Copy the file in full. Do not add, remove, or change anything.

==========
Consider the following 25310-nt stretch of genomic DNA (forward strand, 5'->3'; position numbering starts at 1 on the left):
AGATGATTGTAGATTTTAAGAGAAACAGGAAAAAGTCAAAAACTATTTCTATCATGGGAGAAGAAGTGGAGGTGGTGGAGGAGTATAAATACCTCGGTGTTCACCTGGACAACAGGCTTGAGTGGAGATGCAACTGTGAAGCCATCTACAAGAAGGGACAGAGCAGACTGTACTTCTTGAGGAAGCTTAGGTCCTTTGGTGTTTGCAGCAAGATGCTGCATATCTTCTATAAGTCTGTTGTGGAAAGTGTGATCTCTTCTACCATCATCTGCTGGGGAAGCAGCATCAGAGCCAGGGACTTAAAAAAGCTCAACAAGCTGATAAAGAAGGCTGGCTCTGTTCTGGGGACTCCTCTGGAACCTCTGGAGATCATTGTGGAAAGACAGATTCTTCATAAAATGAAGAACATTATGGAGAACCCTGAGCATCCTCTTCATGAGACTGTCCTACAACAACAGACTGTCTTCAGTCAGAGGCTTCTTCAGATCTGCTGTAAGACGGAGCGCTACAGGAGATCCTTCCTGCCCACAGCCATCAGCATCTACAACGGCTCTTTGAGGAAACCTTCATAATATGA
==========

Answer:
Consider the following 25310-nt stretch of genomic DNA (forward strand, 5'->3'; position numbering starts at 1 on the left):
AGATGATTGTAGATTTTAAGAGAAACAGGAAAAAGTCAAAAACTATTTCTATCATGGGAGAAGAAGTGGAGGTGGTGGAGGAGTATAAATACCTCGGTGTTCACCTGGACAACAGGCTTGAGTGGAGATGCAACTGTGAAGCCATCTACAAGAAGGGACAGAGCAGACTGTACTTCTTGAGGAAGCTTAGGTCCTTTGGTGTTTGCAGCAAGATGCTGCATATCTTCTATAAGTCTGTTGTGGAAAGTGTGATCTCTTCTACCATCATCTGCTGGGGAAGCAGCATCAGAGCCAGGGACTTAAAAAAGCTCAACAAGCTGATAAAGAAGGCTGGCTCTGTTCTGGGGACTCCTCTGGAACCTCTGGAGATCATTGTGGAAAGACAGATTCTTCATAAAATGAAGAACATTATGGAGAACCCTGAGCATCCTCTTCATGAGACTGTCCTACAACAACAGACTGTCTTCAGTCAGAGGCTTCTTCAGATCTGCTGTAAGACGGAGCGCTACAGGAGATCCTTCCTGCCCACAGCCATCAGCATCTACAACGGCTCTTTGAGGAAACCTTCATAATATGA